Monday, 21 July 2008

"The Beano", "Today" & Nick Park

The Beano was a comic of my childhood. The adventures of Dennis the Menace, The Bash Street Kids, Minnie the Minx, Billy Whizz, Lord Snooty and Ivy the Terrible occupy exclusively 2D space on paper and a 3D world in my memories. I was reminded of them this morning on my way to work listening to BBC radio's flagship news programme, Today, in which a long time Beano fan, Nick Park, extolled the virtues of the comic. The comic has reached its 70th birthday. As readers go through a long life, the characters are immortal. A four page strip has been specially created for the news team with their caricatures set alongside more traditional inhabitants of the publication. The link above is to the story. What I had not recognised was that the official site, Beanotown, has animated pranks of the gang. Beano TV has several clips to advertise their DVD collection. A series of shorter, more basic, flash toons are available, of which Bus Stop Bust Up provides the two screenshots below. No pretensions as to classics (and even as a huge advocate of animation I can't claim these toons rival the crispy paper version that adorned our hall floor as it was dropped through the letter box once a week as a kid) but it is still fun and good to know some things remain. My newspaper, The Guardian, not coincidentally carries an interview with Nick Park in which he muses on the state of British animation. Two short paragraphs caught my eye in relation to The Beano:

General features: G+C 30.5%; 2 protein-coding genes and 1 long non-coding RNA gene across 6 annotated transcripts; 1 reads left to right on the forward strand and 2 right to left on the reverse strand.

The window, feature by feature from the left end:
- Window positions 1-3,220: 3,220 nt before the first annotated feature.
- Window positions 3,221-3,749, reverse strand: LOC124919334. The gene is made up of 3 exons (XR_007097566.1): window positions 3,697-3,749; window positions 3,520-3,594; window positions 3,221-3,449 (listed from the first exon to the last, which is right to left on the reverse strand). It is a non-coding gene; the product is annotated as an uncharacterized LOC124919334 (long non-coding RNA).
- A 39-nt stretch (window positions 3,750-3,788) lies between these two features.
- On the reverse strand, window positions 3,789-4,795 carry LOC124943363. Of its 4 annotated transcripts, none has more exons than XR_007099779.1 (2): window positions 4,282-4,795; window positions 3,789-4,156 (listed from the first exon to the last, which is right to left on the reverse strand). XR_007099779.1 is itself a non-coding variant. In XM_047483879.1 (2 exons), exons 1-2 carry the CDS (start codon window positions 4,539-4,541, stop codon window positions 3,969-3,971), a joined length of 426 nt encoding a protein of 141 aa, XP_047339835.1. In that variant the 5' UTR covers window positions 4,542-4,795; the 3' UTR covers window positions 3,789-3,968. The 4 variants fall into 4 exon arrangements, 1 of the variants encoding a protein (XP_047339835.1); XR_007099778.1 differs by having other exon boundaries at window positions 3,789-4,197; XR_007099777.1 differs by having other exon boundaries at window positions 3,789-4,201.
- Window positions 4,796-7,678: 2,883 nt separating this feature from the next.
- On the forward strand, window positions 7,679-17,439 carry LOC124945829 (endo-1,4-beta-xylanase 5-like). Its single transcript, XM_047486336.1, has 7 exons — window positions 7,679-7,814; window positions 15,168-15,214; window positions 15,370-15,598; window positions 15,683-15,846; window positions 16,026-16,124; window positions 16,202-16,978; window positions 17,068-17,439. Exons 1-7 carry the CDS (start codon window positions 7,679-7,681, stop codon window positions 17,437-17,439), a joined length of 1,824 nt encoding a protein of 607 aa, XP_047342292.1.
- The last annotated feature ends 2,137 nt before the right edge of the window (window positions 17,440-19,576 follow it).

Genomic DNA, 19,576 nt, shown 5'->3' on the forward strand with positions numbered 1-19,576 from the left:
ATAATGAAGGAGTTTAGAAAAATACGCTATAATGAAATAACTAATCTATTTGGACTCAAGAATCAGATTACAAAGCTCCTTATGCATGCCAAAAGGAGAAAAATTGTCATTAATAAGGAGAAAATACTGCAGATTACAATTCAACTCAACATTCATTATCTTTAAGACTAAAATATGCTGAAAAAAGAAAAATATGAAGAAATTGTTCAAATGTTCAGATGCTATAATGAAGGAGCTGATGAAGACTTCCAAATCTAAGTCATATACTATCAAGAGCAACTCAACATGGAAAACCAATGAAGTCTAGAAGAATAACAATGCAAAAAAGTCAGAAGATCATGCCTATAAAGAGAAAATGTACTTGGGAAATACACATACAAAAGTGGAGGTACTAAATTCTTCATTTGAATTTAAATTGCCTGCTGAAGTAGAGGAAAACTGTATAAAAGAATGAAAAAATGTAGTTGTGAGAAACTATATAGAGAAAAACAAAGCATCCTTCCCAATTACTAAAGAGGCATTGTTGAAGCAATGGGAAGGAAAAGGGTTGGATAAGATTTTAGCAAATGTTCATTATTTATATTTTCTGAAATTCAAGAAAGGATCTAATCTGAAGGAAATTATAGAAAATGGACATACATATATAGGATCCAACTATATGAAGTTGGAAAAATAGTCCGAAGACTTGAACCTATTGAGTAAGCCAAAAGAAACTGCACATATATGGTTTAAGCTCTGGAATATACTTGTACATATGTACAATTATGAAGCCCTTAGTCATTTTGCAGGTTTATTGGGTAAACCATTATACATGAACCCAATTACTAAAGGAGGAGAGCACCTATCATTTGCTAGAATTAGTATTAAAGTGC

"It was Dennis the Menace, The Bash Street Kids and Lord Snooty that inspired him to pick up a pen, as he lovingly copied out their adventures. And there are clear parallels between the world inhabited by Wallace and Gromit - warmly nostalgic and located somewhere between the 1940s and the present, yet somehow timeless - and that contained between the covers of his beloved Beano.
"It's a bit like the way Ealing comedies have influenced our work here. The surburbness of it and the Britishness of it," he muses. "There's a certain quirkiness. The way Dandy set a cowboy in a strange northern town. There's a slightly bizarre incongruity to it. The Curse of the Were-Rabbit was a Universal horror movie set in the north of England."
The final paragraph from the paper is also worth a read:
"There is nothing like it. It's a one-off quirky thing that has come out of a certain culture. There's a lot of quirkiness, creativity and imagination." He is talking about the comic but he could, of course, be describing himself."

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